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An Craoslach
A view of Creeslough village, taken in 2008.
A view of Creeslough village, taken in 2008.
Creeslough is located in Ireland
Location in Ireland
Coordinates: 55°07′20″N 7°54′22″W / 55.122171°N 7.906036°W / 55.122171; -7.906036Coordinates: 55°07′20″N 7°54′22″W / 55.122171°N 7.906036°W / 55.122171; -7.906036
Country Ireland
Province Ulster
County County Donegal
Population (2011)
 • Total 410
Time zone WET (UTC+0)
 • Summer (DST) IST (WEST) (UTC-1)
Irish Grid Reference C055307
Muckish Mountain
Muckish Mountain in the Derryveagh range, near Creeslough, Co. Donegal
St. Michael's
St. Michael's Church, designed by Liam McCormick in 1971

Creeslough (/ˈkrsˌlɒx/; Irish: An Craoslach [ə ˈkˠɾˠiːsˠˌlɑx], meaning ‘The Gorge’ or ‘Throat Lake’) is a village in County Donegal, Ireland, which is located 12 km south of Dunfanaghy on the N56 road, 54 m above sea level and overlooking an arm of Sheephaven Bay. It is a small village, with the population of the surrounding area engaged mainly in agriculture, mostly livestock rearing, as little of the surrounding land is suitable for tillage.

Places of interest[edit]

Nearby attractions include:

  • Doe Castle, a 16th-century castle of the MacSuibhne clan, which has been restored during 2002-2005. It is perhaps best known as the place to which Owen Roe O'Neill returned to command the Irish Confederate's Ulster army in 1642 during the Irish Confederate Wars.
  • Ards Forest Park, which contains some megalithic tombs, ringforts and a Mass rock.[1] The forest park encompasses a variety of habitats, including sand dunes, tidal salt marsh as well as several small lakes, two of which are vegetation-filled and in the process of becoming bogs.
  • Remains of the Owencarrow Viaduct, whose railway line closed in 1941. Scene of the Owencarrow Viaduct Disaster in 1925.
  • Glenveagh National Park, which was created in 1981 from lands granted to the state by Henry P. McIlhenny, of Philadelphia.
  • The surrounding mountainous areas are suitable for hill walking and are notable for their ease of access. Muckish, with its distinctive outline and a number of routes to the summit to choose from, is a popular destination with walkers.[2] The annual Glover Highlander walk (from Muckish to Errigal) starts nearby.[3] There are several marked trails to choose from in Glenveagh National Park, as well as the possibility for off-trail hiking.
  • The Roman Catholic church, St Michael's, designed by Derry architect Liam McCormick in 1971, is notable for its unique design, which mimics the shape of the nearby table mountain of Muckish.[4] McCormick was also responsible for the design of the RIAI Triennial Gold Medal-winning St Aengus' Church, Burt, County Donegal.[5] The church bell was moved from the bell tower associated with (the now demolished) Doe Chapel. The remains of the outer walls of the chapel are situated within the current graveyard at Doe (in the townland of Cashelmore, 3 km north of Creeslough). The bell tower was, however, not demolished.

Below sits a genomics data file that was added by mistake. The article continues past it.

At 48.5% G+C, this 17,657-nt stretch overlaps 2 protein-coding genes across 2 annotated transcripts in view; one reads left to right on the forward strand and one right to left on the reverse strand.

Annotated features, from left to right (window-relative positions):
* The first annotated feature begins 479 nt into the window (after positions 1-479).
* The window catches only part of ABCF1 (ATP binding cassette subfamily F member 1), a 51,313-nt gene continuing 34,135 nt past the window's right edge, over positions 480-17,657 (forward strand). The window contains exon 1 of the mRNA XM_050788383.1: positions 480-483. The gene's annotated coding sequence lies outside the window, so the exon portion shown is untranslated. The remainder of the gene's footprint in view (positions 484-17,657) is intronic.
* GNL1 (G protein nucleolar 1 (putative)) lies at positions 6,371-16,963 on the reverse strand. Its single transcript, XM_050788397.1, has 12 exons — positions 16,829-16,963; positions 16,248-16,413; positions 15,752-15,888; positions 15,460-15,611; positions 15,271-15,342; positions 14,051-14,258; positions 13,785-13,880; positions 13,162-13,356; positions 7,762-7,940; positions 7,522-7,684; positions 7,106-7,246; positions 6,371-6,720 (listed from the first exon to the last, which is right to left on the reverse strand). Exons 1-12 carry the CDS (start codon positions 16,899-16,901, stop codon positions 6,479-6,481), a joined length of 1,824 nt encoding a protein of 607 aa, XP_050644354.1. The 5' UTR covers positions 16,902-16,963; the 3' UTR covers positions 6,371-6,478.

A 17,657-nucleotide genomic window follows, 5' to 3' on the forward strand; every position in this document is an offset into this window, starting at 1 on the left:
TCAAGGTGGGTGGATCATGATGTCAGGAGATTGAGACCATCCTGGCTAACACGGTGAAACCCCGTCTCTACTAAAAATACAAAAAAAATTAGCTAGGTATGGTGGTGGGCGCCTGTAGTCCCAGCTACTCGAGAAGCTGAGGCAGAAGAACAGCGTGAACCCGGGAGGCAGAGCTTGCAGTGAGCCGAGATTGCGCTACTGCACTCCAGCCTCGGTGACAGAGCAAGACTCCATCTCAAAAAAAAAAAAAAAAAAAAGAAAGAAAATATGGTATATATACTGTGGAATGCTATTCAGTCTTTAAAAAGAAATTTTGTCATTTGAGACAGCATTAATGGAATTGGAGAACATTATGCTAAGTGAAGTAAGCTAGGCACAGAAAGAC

Creeslough railway station opened on 9 March 1903, closed for passenger traffic on 3 June 1940, and finally closed altogether on 6 January 1947.[6]


A view of the countryside around Creeslough with Muckish mountain in the background.

Creeslough supports three primary schools:

  • Scoil Mhuire (142 pupils, 2011 figures,[7] Roman Catholic)
  • Creeslough National School (20 pupils, 2011 figures,[8] Church of Ireland)
  • Glassan National School (29 pupils, 2011 figures,[9] Roman Catholic), Glassan National School is located 5 km to the West of Creeslough village.
Clonmass Bay at Ards Forest Park, Creeslough.


In popular culture[edit]

  • No News at Throat Lake is a memoir by Lawrence Donegan about his year living in Creeslough as a reporter at the bi-weekly newspaper, Tirconaill Tribune.[10]
  • The area has featured in many Irish folk songs, the most famous being "Cutting the Corn in Creeslough" which has been covered by the likes of Daniel O'Donnell and Creeslough native Bridie Gallagher.
  • In the novel An Answer from Limbo by Brian Moore, the main character, Eileen Tierney was born and reared in Creeslough and it is remembered and described by her with fondness.

See also[edit]


  1. ^ "THE MASSROCK". Retrieved February 17, 2016. 
  2. ^ "Walking Ireland's Iconic Mountains – Number 2: Muckish". January 20, 2011. Retrieved February 17, 2016. 
  3. ^ The Glover Highlander Walk
  4. ^ "St. Michael's Church". Retrieved February 17, 2016. 
  5. ^ "Liam McCormick - Father of modern Irish church architecture". April 7, 2006. Retrieved February 17, 2016. 
  6. ^ "Creeslough station" (PDF). Railscot - Irish Railways. Retrieved 2007-09-23. 
  7. ^ [1][dead link]
  8. ^ [2][dead link]
  9. ^ [3][dead link]
  10. ^ a b Zibart, Eve (2000). "No News At Throat Lake BookPage review". Retrieved February 17, 2016. 
  11. ^ Gallagher, Bridie. "Noreen Bawn". Retrieved March 20, 2016. 
  12. ^ Scharf, Margaret Kelly (July 16, 2014). "Niall McBride". Retrieved March 20, 2016. 

External links[edit]